TxDOT synthesis of the construction inspection workload reduction strategies.

TxDOT synthesis of the construction inspection workload reduction strategies.

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  • Alternative Title:
    Synthesis study of programs used to reduce the need for inpsection personnel
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  • Abstract:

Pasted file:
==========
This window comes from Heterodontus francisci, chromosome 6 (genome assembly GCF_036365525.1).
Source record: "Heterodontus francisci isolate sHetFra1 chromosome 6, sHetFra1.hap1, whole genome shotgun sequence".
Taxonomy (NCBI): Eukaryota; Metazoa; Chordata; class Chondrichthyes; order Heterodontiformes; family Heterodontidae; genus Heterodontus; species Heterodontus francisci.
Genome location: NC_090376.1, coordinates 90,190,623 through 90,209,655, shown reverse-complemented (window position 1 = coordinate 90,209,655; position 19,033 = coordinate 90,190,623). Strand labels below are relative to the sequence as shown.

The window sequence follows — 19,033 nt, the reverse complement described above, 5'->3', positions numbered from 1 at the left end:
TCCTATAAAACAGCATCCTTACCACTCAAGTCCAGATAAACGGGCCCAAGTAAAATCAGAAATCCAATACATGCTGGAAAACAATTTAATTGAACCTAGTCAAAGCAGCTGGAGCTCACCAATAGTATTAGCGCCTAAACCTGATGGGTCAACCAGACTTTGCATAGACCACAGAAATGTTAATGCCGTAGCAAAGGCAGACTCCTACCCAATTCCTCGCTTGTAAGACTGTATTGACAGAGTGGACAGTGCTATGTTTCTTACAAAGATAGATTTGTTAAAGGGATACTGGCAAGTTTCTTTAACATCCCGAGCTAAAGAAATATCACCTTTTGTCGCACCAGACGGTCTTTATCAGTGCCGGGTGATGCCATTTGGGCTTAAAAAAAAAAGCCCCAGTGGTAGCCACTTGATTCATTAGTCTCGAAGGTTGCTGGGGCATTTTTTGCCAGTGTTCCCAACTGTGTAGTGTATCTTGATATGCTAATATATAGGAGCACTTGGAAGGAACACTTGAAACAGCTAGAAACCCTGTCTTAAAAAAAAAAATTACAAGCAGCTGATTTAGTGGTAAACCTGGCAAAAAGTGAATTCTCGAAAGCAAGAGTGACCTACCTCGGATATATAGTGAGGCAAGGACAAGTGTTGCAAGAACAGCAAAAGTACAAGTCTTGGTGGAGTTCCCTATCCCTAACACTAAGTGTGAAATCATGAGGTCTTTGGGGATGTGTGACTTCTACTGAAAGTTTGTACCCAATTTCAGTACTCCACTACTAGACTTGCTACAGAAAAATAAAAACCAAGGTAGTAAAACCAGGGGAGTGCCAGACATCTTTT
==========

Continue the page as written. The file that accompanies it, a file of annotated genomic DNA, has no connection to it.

An increase in transportation budgets the past two decades and a consequent movement toward more outsourcing of DOT activities can be significantly attributed to two historic events. The 1998 authorization of the Transportation Equity Act of the 21st Century (TEA-21), which resulted in an average increase in state funding of more than 44% in transportation programs. The subsequent authorization of the Safe, Accountable, Flexible, Efficient Transportation Equity Act: A Legacy for Users (SAFETEA-LU) in 2005, which extended and expanded the TEA-21 (Warne 2003). As a result, DOTs were able to complete projects that would have not been feasible without the additional funding. While these additional projects will decrease congestion and increase transportation safety, the DOTs have not seen a sufficient increase in personnel to manage the additional work. Consequently, TxDOT and other state DOTs are addressing their workforce challenges by outsourcing key project responsibilities that were previously performed by in-house DOT forces and adapting their practices to perform construction administration more efficiently. TxDOT’s Construction Division and the district construction departments have a shortage of skilled inspectors and that is impacting TxDOT’s ability to efficiently manage its QC/QA workload, as suggested by anecdotal evidence. Several large highway projects, especially in the urban areas, where contractors are working six or seven days each week, result in construction inspectors working overtime in order to inspect the work as it is completed. Long-term overtime is a known cause of fatigue (Hanna 2005), and labor laws typically limit the number of consecutive days that a person can work. As a result, the district personnel have had considerable difficulty meeting the inspection needs and requirements, especially because state DOTs have difficulty recruiting and retaining experienced and well qualified inspection personnel. The situation is further complicated with the increase in complexity of transportation construction projects. TxDOT faces significant workforce challenges, particularly in the districts, where the testing and inspection workload is increasing but the workforce is decreasing. As a result of these workforce challenges, TxDOT is looking for more effective ways to manage their testing, inspection, and measurement workload. They are looking to other DOTs from which they believe much can be learned. Other states are facing similar workforce challenges and have taken actions to implement procedures to reduce their construction inspection workload. Such procedures include increasing contractor testing and inspection responsibilities, outsourcing testing and inspection to third parties, creating extensive training and certification programs, and modifying their specifications to minimize time intensive testing and measurement. Accordingly, there is a need to summarize the best practices from those state DOTs that have already instituted successful programs to reduce the QC/QA workload that could potentially aid TxDOT in addressing their specific workload challenges. This project summarized TxDOT’s current workload challenges, identified successful workload reduction strategies that have been implemented in other state DOTs, compared TxDOT’s challenges and practices to the other states’ challenges and practices, and lastly prioritized the workload reduction strategies implemented in other states that could be applied to manage TxDOT’s workforce challenges.
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